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Berline 2006.indd

Berline 2006.indd

IN COMPETITIONnone of us

IN COMPETITIONnone of us seem to notice, but LailaPakalniņa does. She never usesthe crutches of computer graphicsand never averts her gaze, so thepictures we get are crisp and clear.As she puts it: “Today you can dojust about anything in film, but itwill be CGI. But it is also possible todo challenging things without thatartificial form. “Live cinema” is morecinematic than one constructed in acomputer.”• In Pakalniņa’s case, “physicalfilmmaking” is a value that will notdeflate when the next generationof computer chips emerge. Assimple as the story set-up is, thetechnical achievements in Waterreveal themselves to an experiencedviewer. Long-time collaborator,director of photography, GintsBērziņš, assisted by the underwaterexpertise of cinematographer,Kaspars Braķis, has done fine workin presenting the subjective feelof being in another reality. Thehigh-points include a 360-degreeunderwater panorama and therefined POV of the swimmer aboveand below the water’s surface,“stop-watched” by people in blacktrousers standing at the edge of thepool.• Sometimes the director’sobservation of events happeningwithin the frame reminds us ofthe notion of detached gaze fromthe Japanese No theatre, whichAkira Kurosawa spoke of in regardsto directing. Except that here it’sturned into a philosophy of life.We could name it the philosophyof observation. If you’d ask for themain principles in this philosophy I’dsay there are none. A detached gazeis needed – one that doesn’t makeany judgements or comments. It’salmost like reciting Peking Operawhile looking at a blank sheet ofpaper. You have to let go of all yourexpectations and concentrate onsensing the rhyme and rhythm.• How does it work in Water? Thisis a challenging question for LailaPakalniņa, and she comments:“Whatever I will explain to filmcritics about the meaning of whattakes place in Water would ruinthe experience for audience. I’vemade it open, so those who watchit can fill it with their own meanings.The main thing is – feel free whenwatching it!” She compares thefilmmaking process to the feeling ofbeing in water – you experience adifferent reality.• So don’t ask her why five vintageSoviet milk trucks are bringing fishto a pool in Water. And I wouldn’task why a big, black, ominousMercedes-Benz is chasing a boywith a baby carriage in a parkinglot, and why the chase sounds likea Russian troika with a carriageattached gliding across a snowyplain.• Sometimes Water is reminiscentof Jacques Tati’s comedy, wherethe detailed little gags and stuntsmake the narrative line run likea spider’s thread strung on fineneedle-points. Except that thesubject is as broad as water. At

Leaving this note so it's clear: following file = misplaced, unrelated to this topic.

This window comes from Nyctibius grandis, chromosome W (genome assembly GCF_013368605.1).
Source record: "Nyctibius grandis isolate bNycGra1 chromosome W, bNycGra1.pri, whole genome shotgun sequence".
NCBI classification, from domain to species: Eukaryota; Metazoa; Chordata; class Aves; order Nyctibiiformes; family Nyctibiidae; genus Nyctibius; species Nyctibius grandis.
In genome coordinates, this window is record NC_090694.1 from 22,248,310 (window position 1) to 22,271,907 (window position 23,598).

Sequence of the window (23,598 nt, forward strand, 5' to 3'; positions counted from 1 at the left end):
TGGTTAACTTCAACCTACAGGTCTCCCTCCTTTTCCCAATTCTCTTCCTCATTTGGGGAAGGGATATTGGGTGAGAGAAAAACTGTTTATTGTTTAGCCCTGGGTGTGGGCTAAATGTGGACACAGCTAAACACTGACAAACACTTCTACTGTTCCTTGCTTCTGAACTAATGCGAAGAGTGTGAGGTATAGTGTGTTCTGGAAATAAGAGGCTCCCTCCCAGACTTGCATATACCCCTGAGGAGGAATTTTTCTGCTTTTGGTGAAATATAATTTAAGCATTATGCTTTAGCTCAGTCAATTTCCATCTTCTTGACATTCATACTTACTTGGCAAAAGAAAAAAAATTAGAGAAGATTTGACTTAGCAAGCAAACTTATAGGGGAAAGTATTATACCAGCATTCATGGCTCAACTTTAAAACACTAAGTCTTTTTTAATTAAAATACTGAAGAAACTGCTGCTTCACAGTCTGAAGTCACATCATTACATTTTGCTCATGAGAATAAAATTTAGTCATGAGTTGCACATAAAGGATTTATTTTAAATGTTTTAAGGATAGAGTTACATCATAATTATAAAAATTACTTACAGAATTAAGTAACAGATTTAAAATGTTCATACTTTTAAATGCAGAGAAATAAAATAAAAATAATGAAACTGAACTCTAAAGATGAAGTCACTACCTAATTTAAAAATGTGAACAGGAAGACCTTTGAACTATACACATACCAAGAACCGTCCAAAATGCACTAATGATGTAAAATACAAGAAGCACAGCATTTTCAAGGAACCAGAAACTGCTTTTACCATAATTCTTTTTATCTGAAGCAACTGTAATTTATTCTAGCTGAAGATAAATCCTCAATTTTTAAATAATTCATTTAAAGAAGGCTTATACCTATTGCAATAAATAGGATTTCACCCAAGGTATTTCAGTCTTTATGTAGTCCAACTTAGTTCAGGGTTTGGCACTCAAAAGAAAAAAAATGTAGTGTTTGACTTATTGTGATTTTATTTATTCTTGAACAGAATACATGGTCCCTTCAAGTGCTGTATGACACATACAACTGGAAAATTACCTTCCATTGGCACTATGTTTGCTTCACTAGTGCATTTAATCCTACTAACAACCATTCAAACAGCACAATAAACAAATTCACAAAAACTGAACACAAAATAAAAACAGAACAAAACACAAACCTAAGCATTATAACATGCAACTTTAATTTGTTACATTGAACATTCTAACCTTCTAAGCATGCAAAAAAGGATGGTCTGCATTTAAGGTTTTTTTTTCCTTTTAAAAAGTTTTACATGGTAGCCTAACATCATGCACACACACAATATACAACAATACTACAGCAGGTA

IN COMPETITIONother times it plays out like a theatreof the absurd. Although that art formseems old-fashioned compared withwhat happens in Water. Parts ofthe story derive their meaning froma subtle interplay of meanings youinvent for them. Is she serious? Isshe playing? Is she there at all? Onlythe small “pay-offs” at the end ofeach scene suggest that there isa behind-the-screen presence – adirector with her own very distinctmindset and view of the world.• At a time when cinema is largelyconsidered a story-driven medium,new film may seem, Laila Pakalniņamakes us wake-up to a reality thatis more real than the well-structured“reality” of the story-driven, musicand dialogue pumped screenexperiences we call films. There isalmost no dialogue in Water. Justone key scene that unlocks the storyfeatures a short dialogue betweenthe heroine and the person on dutywho registers attendance at thepool. The rest of Pakalniņa’s offeredworld is created by the subtleinterplay of sounds and the mostlystatic framing of the mis-en-scene.Zalila, member of the FIPRESCI Juryat Venice 2003, put it so precisely:“Laila Pakalniņa teases the viewer’svoyeurism by not allowing him tosee things and actions he knowsare off-screen. The eagerness ofthe viewer progressively turns intoa kind of sweet abandonment intothe hands of the filmmaker, and theoff-screen becomes a space fromwhere anything and everything mayhappen.”• Water may seem intellectual tothose who are intellectual. It mayseem symbolic for those who areWater questions the very natureof film. Laila Pakalniņa’s film offersa challenge and brings back the“cinematic experience” – withexperience being the prime interest.An interest in catching a passingmoment. But this is not Faust’scry for the moment to last forever.Pakalniņa lets moments slip by forothers to follow, and even morestimulating and absurd, she offersenjoyment of these moments anddoesn’t dramatise by the rules ofstory-driven thinking.• Water makes one recall thebeginnings of cinema – thatinnocence of perception. Thereis a film by Laila Pakalniņa calledWake up! (2000). It not only offersa slice of the social heritage leftby the Soviet army in a militaryharbour town, but it also follows thegames and simple fun that the kidspresently living there are indulgingin. The kind of perceptive innocencethat makes one want to shout– wake up! – this is real cinema. Thisis cinema as it may have been atits very beginning. As unreal as herLatvian film director Varis Braslaonce said that we’ll never fullyunderstand women – they havea different logic and can easilyhave seven Fridays in one week.As much as one may not like tonote the difference of sexes in thedirector’s chair, this is a case in pointwhere we can’t escape it. I’d arguethat one has to have a woman’sperception in order to create thesubtle world of aural experience weget in Water – the fine touches ofthe almost surreal sound experience.It can be called sound imagery – atapestry so delicate that one beat ofdisharmony would ruin it.• The notion of life happeningsomewhere else pops into mindwhen you’re immersed in the realityof Pakalniņa’s film. Your visualsenses are stripped of the usualoverdose and the minimalistic misen-scenedraws your attention toa world of mainly off-screen soundcreating a reality beyond the one yousee on the screen – although thissense of the other world does havea touch of humour behind it. As Ikbalinto film semiotics. It is full of signsand yet very pure at the sametime. It reads on the level that thespectator is prepared to read. Thismay be one of the most interestingand intriguing things about Water – itis wholesomely unpretentious, butreads very intellectually at the sametime. It could provoke a discussionamong those who considerthemselves cineastes, making onewonder – is it a new frontier? Is thiswhere the cinema of the future isheading? Can it be the pure VJ-ing ofsenses and meanings?WaterBY LAILA PAKALNIŅA11/02/2006 19.00 CinemaxX 312/02/2006 22.00 CinemaxX 313/02/2006 13.00 CinemaxX 315/02/2006 13.00 CinemaxX 319/02/2006 19.00 CinemaxX 35